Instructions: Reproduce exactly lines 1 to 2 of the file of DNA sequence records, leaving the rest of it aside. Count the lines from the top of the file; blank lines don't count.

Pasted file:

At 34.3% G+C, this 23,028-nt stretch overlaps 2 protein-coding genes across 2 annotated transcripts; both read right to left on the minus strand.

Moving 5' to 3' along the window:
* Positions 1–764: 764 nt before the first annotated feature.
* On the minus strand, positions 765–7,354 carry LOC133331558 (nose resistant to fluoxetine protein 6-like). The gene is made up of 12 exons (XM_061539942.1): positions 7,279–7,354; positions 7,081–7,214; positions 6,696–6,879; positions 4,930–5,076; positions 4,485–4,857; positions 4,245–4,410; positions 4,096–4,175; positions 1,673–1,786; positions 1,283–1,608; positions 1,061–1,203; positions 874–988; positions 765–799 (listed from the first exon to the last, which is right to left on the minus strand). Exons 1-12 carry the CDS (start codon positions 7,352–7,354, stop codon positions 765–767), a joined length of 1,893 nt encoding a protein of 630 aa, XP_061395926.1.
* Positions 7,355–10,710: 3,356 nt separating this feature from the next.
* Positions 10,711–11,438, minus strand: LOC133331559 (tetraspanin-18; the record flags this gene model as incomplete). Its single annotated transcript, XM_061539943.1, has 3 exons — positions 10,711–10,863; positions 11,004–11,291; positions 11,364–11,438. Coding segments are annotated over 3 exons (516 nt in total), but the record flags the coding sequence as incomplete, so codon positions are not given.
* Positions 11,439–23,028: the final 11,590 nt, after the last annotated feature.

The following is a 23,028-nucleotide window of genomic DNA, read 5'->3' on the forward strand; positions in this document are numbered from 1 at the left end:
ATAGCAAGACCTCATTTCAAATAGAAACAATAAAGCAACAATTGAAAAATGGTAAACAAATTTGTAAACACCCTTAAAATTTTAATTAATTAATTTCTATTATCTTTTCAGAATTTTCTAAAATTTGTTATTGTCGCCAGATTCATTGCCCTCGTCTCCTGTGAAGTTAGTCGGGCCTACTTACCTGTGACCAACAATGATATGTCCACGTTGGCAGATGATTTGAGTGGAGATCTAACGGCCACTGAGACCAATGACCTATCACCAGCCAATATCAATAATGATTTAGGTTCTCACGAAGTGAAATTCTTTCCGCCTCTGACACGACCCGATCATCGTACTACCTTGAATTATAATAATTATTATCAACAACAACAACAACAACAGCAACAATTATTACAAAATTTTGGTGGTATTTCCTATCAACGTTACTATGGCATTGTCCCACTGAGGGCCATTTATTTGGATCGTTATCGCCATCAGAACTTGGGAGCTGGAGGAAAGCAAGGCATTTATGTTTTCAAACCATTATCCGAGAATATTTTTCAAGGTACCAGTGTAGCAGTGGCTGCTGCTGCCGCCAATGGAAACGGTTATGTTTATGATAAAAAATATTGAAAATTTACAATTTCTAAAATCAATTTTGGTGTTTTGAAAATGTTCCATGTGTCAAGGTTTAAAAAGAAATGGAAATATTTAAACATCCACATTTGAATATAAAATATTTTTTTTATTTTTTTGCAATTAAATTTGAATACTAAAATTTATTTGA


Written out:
At 34.3% G+C, this 23,028-nt stretch overlaps 2 protein-coding genes across 2 annotated transcripts; both read right to left on the minus strand.

Moving 5' to 3' along the window: